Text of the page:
posted by oneswellfoop at 9:11 AM on November 7, 2011


"Every day in the U.S., about 500 people lose a limb." That seems like suuuuch a high number, kind of blown away.

It makes sense when you realize why those amputations occur. According to the Amputation Coalition, linked by zarq, about 82% of amputations are the result of vascular disease, i.e. insufficient blood-flow to the extremities, and 97% of all amputations are to the lower limbs.

In essence, diabetics losing toes (or feet) account for something like 80% of all amputations. Such amputations are on the rise, which isn't surprising considering that diabetes is on the rise too.
posted by valkyryn at 9:36 AM on November 7, 2011 [6 favorites]


Most folk'll never lose a toe, but then again some folk'll.
posted by Faint of Butt at 9:58 AM on November 7, 2011 [4 favorites]


I love my limbs and hope to keep them with me always. That said, I'm greatly humbled by the way some folks roll with their misfortunes in that regard.

Meanwhile, in Russia, something called Krokodil is costing folks more than just limbs, although this video includes a particularly horrifying amputation (Not Safe For Stomach).
posted by kinnakeet at 10:10 AM on November 7, 2011


You might be interested in the story of Canadian soldier Jody Mitic, who lost both legs in Afghanistan. He's running half-marathons now and wants to go back on the job in Afghanistan.
posted by orange swan at 10:13 AM on November 7, 2011


Ah thanks valkyrn, that makes much more sense. I was thinking (not hard mind you) mostly construction related accidents, which would be insane.
posted by pwally at 10:39 AM on November 7, 2011 [1 favorite]


My stepdad was in a truck accident and lost the lower half of his left leg. He's now in his 60's and still drives and loads trucks, plays backyard cricket with the kids and whatnot, it has not restricted his life at all.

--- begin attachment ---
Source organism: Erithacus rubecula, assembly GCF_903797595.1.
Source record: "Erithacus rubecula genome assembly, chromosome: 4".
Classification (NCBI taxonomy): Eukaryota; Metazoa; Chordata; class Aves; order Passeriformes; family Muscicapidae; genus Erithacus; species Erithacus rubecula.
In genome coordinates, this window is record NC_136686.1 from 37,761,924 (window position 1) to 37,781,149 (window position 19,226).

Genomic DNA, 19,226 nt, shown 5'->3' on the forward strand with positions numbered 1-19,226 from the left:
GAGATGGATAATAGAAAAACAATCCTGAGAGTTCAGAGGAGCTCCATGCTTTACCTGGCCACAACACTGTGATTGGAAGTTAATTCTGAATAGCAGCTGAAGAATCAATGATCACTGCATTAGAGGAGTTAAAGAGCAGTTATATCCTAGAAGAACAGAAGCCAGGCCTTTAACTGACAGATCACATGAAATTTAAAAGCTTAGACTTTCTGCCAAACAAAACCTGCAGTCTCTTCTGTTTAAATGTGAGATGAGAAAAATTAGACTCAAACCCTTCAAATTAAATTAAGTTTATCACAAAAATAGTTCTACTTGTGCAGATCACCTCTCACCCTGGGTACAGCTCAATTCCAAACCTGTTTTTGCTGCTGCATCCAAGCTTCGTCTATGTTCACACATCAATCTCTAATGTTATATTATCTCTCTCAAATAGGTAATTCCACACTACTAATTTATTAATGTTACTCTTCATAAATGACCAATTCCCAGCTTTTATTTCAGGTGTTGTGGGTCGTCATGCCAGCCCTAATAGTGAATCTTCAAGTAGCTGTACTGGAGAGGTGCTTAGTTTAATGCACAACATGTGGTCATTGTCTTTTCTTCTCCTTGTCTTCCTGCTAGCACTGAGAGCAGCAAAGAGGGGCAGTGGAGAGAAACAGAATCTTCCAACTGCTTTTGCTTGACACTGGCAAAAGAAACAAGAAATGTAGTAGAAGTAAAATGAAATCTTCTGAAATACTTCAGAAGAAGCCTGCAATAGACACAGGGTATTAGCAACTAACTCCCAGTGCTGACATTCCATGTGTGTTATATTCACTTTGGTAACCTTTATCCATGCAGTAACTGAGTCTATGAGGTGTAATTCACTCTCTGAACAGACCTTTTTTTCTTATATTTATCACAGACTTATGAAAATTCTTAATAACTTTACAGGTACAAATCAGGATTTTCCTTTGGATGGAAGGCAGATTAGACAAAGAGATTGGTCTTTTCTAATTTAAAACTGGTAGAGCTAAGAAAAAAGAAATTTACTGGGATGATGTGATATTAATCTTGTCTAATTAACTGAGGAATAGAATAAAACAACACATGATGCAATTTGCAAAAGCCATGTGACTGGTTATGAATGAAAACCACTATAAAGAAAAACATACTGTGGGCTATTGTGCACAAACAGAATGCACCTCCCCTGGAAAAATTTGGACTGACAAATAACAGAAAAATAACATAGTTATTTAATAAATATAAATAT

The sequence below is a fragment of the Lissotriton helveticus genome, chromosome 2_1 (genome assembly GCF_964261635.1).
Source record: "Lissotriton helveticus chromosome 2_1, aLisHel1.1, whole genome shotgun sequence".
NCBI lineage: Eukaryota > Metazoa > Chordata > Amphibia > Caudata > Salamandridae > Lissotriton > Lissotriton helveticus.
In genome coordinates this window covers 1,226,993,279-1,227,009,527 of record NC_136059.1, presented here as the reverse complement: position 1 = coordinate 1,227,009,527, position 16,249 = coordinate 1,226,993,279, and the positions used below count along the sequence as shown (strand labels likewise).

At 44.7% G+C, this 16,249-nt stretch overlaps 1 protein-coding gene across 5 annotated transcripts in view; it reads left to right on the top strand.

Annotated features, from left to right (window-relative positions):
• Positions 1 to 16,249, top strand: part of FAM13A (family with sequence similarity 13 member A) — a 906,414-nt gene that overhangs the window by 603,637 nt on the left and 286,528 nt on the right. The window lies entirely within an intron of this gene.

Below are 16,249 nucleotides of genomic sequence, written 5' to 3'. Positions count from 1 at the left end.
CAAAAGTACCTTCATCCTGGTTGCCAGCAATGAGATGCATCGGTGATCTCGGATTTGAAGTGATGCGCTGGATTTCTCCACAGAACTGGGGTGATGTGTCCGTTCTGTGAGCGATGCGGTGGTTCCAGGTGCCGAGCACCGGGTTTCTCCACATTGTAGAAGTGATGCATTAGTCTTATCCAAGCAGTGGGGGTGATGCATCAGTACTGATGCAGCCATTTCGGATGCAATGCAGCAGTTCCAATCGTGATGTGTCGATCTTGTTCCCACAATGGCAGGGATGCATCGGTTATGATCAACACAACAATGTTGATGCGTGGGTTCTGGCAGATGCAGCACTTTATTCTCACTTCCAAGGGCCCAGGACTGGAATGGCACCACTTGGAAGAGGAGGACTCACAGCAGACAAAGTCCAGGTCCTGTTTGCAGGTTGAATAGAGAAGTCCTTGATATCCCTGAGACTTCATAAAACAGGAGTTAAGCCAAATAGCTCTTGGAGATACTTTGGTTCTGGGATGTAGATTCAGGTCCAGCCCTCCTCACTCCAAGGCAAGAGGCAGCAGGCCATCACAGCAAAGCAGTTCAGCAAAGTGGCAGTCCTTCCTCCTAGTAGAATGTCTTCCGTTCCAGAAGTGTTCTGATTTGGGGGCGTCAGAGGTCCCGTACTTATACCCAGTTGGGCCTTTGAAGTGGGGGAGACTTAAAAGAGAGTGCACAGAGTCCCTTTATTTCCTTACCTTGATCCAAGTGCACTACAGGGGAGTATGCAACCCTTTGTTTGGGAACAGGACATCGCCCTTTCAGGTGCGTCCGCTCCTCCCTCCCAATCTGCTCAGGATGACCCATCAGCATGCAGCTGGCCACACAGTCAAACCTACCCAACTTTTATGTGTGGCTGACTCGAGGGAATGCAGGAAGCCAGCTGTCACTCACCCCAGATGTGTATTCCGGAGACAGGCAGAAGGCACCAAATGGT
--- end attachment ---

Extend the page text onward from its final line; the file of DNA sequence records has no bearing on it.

Man, have we had some fun with the prosthetics. One had a foot connected by a metal rod, and when it loosened he could walk in a way that would make his foot swing around 360 degrees.

There was always a spare in the boot (trunk) of the car, so a recurring family joke would be to get one of us kids' schoolfriends to fetch something from the car and then dissolve into laughter as they opened the boot and shrieked in horror.

And when my daughter was a little girl, first getting into makeup, she used to paint the toenails - or where the nails should be, if it didn't have them imprinted - and put fake tattoos all over the rest of the leg.

Cool post, zarq, thanks.
posted by malibustacey9999 at 11:05 AM on November 7, 2011 [2 favorites]


My friend lost a leg as a teenager in a car accident. This later led to her getting into the V.I.P. room of a Boston club to hang out with Marilyn Manson (her idol at the time) because he collects prostheses and displays them in his home, and she'd managed get in touch with his people to offer him one of her old ones, so her name was on The List.

He was delighted with it.
posted by longsleeves at 11:36 AM on November 7, 2011 [2 favorites]


Of course I applaud each and every successful amputee. In particular, it goes without saying that the government should spend a lot of money on limbs for the teenagers and young people who are fighting and dying in our all-volunteer army.

But, but, but--as someone who was, as it were, born with a prosthetic leg, I want "regular people" to know that legs like that, and function like that, cost money, as I've noted elsewhere. No one will ever write an article entitled "skbw, age 34, Walks Around, Takes Train, Long Day Notwithstanding," nor would I want them to. But my experience--of a leg many "generations" behind those, one that just about enables me to walk without discomfort--is probably typical of many, many people who are neither rich nor well-insured.

Without getting into thorny resource allocation questions, just file these two scenarios away. When I'm 90, I really, really don't want to be reading about some 75-year-old veteran who had an athletic-quality leg to start with and is now, as an old guy, having problems getting the VA to pay for a new liner (rubber leg sock) or something like that. And think--just think--how many Haitians could be hobbling around on something for the price of just one U.S. "running leg." (I think 10 is probably a very conservative estimate.)
posted by skbw at 11:45 AM on November 7, 2011 [5 favorites]


I twice amputated fingers - one on each hand - in separate accidents when I was a teenager. Both were re-attached and sorta work. I also almost completely broke my big toe off a couple years ago... doesn't quite work right, but its still there...
posted by blaneyphoto at 5:22 PM on November 7, 2011


OSU is one of the few places offering a degree in Orthotic & Prosthetic Technology.
posted by dragonplayer at 7:22 PM on November 7, 2011